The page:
Amidst the diplomatic battle between the military junta Government and the shadow National Unity Government to claim Myanmar’s United Nations seat, the war in Myanmar continues unabated as clashes occur in many places simultaneously. The nation has seen deadly bloodshed at an unimaginable pace, with no sight of ending the violence.
Thousands have crossed the border to Thailand from Karen and Karenni State and to India from Chin State due to the rapidly increasing conflict between State Administrative Council’s security forces and People Defense Forces, displacing even older people and children and forcing them to flee their homes in search of safety and shelter.
Sadly, although it is under close watch of the international community, Myanmar is now nearly collapsing into an all-out war, ad time is of the essence for those who have powers to act towards solving this crisis swiftly.
On 07 Sept, the National Unity Government announced the nationwide revolt against the military junta, calling on the people to target, disrupt and destroy the assets of the military elite. Around 70 telecoms towers have been destroyed by People Defense Forces, citing that they are doing this to halt the financial revenue of the MyTel communications company to the military junta. Fierce fighting in Chin State, Sagaing and Magwe regions also ensued.
The international community remains opposed to using lethal force or even more stringent non-lethal options to return Myanmar to the path to democracy. Therefore, most Myanmar people now believe that the only way to restore democracy is through armed resistance. In the beginning, the protests began peacefully after the military coup on 01 Feb. But they didn’t listen to us, and so by June, people defense forces (PDF) started being formed in cities and towns. Civilian forces are also training with ethnic armed groups, many of which are in border areas, where they have fought against Myanmar’s military for self-determination and rights for decades. There are now thousands of them completing their military training from ethnic armed organization.
In addition, mass public boycott of military-related businesses and enterprises continues as part of the Civil Disobedience Movement. A close look at what has been happening in Myanmar over the last eight months shows that people are effectively deploying a multi-faceted approach against the military in order to succeed.
Like many Myanmar people, I believe that we will succeed in getting rid of the military junta, once and for all. There are claims that Myanmar’s military has 350,000 soldiers. That is no longer true. They used to have that many years ago. But nowadays, the actual number of soldiers who have been trained to fight is around 100,000 while the actual numbers of fighting fit soldiers could be much lower than expected – believed to be approximately 40,000 to 50,000 today. Many soldiers have left the military because they cannot support what the military is doing to the people. The civilian forces are getting stronger, but numbers are hard to be accurately known.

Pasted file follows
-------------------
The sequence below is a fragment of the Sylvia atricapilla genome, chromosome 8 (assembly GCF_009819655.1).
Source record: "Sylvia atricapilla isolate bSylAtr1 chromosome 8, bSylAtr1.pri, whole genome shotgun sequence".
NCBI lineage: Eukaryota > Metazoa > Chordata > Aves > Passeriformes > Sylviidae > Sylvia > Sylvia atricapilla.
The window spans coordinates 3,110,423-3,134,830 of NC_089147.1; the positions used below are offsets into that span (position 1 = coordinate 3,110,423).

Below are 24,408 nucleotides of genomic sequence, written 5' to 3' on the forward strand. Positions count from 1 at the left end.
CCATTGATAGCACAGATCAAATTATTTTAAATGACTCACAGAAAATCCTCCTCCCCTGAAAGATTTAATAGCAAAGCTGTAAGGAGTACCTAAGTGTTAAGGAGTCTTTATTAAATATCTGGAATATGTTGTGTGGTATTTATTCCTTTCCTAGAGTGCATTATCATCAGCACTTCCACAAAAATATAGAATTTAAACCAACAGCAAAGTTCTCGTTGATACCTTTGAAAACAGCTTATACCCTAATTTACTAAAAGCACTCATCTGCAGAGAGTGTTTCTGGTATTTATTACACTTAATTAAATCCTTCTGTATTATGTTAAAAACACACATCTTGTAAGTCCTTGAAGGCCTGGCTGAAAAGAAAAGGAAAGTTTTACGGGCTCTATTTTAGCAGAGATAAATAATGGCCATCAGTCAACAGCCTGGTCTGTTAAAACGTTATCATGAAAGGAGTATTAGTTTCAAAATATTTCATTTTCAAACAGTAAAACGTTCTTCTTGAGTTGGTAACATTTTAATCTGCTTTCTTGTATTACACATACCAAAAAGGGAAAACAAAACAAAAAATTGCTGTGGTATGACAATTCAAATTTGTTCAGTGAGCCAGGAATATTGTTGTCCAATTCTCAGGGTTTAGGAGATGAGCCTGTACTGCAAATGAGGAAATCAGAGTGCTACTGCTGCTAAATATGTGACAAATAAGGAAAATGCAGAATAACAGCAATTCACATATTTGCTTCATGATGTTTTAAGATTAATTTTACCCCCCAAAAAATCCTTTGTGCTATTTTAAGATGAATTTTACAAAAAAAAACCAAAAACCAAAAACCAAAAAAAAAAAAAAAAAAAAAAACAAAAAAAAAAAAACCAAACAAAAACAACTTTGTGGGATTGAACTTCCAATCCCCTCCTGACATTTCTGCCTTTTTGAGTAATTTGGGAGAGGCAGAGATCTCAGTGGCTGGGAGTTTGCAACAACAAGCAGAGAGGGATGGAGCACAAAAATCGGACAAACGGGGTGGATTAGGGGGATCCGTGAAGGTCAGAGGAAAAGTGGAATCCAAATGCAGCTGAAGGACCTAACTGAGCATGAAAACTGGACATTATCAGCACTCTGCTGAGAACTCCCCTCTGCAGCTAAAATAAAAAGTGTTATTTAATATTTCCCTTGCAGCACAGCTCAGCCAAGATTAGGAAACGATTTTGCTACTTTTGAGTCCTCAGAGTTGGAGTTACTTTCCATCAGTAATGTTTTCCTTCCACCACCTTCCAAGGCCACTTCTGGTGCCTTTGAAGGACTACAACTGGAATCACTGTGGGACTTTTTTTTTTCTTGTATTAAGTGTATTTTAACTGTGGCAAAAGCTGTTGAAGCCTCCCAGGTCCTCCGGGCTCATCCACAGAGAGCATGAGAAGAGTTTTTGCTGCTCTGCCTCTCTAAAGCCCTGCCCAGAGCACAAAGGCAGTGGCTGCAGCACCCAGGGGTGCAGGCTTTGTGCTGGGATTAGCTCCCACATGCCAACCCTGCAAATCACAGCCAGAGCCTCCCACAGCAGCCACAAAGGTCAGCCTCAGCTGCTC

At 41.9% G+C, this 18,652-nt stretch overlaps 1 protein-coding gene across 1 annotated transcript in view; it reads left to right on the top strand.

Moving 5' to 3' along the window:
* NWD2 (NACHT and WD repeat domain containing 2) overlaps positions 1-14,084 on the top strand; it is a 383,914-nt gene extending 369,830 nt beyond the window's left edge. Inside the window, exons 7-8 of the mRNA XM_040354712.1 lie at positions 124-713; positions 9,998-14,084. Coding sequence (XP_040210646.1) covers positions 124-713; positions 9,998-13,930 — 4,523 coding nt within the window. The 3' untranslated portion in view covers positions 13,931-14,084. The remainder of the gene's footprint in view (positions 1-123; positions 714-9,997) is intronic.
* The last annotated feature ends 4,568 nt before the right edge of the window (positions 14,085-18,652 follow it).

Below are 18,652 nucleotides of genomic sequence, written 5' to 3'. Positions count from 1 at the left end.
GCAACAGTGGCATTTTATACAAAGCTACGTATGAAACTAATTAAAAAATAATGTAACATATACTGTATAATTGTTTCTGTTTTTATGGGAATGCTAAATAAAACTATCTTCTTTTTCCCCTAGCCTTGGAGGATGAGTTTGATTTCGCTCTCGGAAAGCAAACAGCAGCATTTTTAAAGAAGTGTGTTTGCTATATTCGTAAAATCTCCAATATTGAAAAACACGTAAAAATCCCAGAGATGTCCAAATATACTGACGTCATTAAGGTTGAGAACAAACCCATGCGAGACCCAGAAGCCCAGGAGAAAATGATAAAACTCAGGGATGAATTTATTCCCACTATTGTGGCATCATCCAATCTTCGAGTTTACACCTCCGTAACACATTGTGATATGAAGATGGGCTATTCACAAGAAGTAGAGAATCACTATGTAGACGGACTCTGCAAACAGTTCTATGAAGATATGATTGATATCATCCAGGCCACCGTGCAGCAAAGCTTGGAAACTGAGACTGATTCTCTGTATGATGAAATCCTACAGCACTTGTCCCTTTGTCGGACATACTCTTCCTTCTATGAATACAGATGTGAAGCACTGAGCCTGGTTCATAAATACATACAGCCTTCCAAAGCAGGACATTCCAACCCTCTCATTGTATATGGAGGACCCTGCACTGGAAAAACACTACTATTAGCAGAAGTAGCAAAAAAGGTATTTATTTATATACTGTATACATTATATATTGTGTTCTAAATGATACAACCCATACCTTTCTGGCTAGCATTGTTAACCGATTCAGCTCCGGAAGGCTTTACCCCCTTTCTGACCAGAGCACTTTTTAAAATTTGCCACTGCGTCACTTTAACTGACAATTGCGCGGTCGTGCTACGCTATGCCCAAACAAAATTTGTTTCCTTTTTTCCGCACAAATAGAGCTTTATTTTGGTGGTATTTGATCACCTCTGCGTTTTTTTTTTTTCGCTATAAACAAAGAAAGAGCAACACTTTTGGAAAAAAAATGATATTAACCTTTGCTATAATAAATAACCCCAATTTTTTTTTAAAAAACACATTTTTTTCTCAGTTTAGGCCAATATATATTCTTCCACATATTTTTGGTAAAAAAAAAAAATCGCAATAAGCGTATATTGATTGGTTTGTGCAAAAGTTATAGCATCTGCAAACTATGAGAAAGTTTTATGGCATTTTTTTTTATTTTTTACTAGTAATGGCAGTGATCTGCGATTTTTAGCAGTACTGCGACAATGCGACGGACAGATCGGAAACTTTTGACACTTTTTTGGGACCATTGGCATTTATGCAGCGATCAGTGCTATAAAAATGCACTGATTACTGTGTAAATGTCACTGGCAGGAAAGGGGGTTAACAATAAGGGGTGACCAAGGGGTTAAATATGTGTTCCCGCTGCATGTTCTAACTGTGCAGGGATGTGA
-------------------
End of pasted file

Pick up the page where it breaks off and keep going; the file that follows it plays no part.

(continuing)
The fighting in villages, towns, and ethnic areas demonstrates that the military is now losing badly. Their morale is extremely low, as revealed by those who have defected to People Defense Forces. And even if the military has a fighter jet and we only have a rifle, we will win. Because, we have a stronger mentality. The military is in a very weakened situation. The top brass is panicking, according to defectors. These are the voices of People Defense Forces regularly seen on social media.
Of course, I am very worried about Myanmar. I think it could become like Syria. We know that the military will keep on killing people and that the violence will intensify even further. The crimes against humanity being committed are appalling. In Mandalay last week, a dozen civilians were shot dead in a single day. Already more than a thousand people have been killed, 8184 arrested, and the military has imprisoned 6533 with 1984 evading arrest warrant according to the data published on 15 Sept by AAPP (Assistance Association for Political Prisoners) which is based on the Thai-Sino border.
The current situation in Chin State is terrible, as it is in so many parts of the country. A small town named Mindat, which is home to around 40,000 people and Lungler village with few hundred inhabitants, were attacked with heavy artillery and bombarded by airstrikes. Terrified people fled into the jungle and crossed to India for refuge.
The military then cut off all access to Mindat, and people are still hiding the jungles and surrounding areas since the military bombardment in May. Food and medicines are a big challenge for those seeking shelter in the jungles and border areas. Disease is spreading fast. This exact scenario has been repeating itself across Myanmar. The human-made humanitarian crisis is worsening, and the outbreak of COVID-19 is the unseen threat that is also killing many people in Myanmar.
It is critically important for the international community to provide meaningful, practical support to the civil disobedience movement as the country is heading in the direction of conventional civil war as civilian forces have prepared to fight the military junta and return the country to democracy.
Humanitarian relief efforts urgently need to be stepped up. It is disappointing that the international community has limited itself to issuing statements of concern but not practical on-the-ground assistance.
Like in the 1988 and 2007 bloodsheds, soon this will be too late.